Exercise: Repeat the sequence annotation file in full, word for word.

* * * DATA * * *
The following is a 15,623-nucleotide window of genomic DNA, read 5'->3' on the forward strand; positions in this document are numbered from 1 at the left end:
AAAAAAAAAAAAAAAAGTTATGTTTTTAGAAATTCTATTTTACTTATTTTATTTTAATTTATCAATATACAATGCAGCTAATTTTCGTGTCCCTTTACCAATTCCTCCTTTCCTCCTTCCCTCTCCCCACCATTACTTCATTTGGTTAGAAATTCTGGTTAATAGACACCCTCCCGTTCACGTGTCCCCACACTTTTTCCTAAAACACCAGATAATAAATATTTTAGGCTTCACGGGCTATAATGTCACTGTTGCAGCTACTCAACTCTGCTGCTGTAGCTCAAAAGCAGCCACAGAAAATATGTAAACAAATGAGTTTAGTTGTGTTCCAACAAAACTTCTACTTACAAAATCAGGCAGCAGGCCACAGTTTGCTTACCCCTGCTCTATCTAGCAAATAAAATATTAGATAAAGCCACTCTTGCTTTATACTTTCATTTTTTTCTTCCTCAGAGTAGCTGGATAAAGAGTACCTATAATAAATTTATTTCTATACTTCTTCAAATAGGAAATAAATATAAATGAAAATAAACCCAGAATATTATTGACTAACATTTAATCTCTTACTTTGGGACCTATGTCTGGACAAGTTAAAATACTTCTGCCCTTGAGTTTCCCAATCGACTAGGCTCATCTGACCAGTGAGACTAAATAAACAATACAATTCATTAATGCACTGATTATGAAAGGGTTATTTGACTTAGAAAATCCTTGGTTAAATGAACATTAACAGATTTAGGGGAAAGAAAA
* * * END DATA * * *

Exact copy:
The following is a 15,623-nucleotide window of genomic DNA, read 5'->3' on the forward strand; positions in this document are numbered from 1 at the left end:
AAAAAAAAAAAAAAAAGTTATGTTTTTAGAAATTCTATTTTACTTATTTTATTTTAATTTATCAATATACAATGCAGCTAATTTTCGTGTCCCTTTACCAATTCCTCCTTTCCTCCTTCCCTCTCCCCACCATTACTTCATTTGGTTAGAAATTCTGGTTAATAGACACCCTCCCGTTCACGTGTCCCCACACTTTTTCCTAAAACACCAGATAATAAATATTTTAGGCTTCACGGGCTATAATGTCACTGTTGCAGCTACTCAACTCTGCTGCTGTAGCTCAAAAGCAGCCACAGAAAATATGTAAACAAATGAGTTTAGTTGTGTTCCAACAAAACTTCTACTTACAAAATCAGGCAGCAGGCCACAGTTTGCTTACCCCTGCTCTATCTAGCAAATAAAATATTAGATAAAGCCACTCTTGCTTTATACTTTCATTTTTTTCTTCCTCAGAGTAGCTGGATAAAGAGTACCTATAATAAATTTATTTCTATACTTCTTCAAATAGGAAATAAATATAAATGAAAATAAACCCAGAATATTATTGACTAACATTTAATCTCTTACTTTGGGACCTATGTCTGGACAAGTTAAAATACTTCTGCCCTTGAGTTTCCCAATCGACTAGGCTCATCTGACCAGTGAGACTAAATAAACAATACAATTCATTAATGCACTGATTATGAAAGGGTTATTTGACTTAGAAAATCCTTGGTTAAATGAACATTAACAGATTTAGGGGAAAGAAAA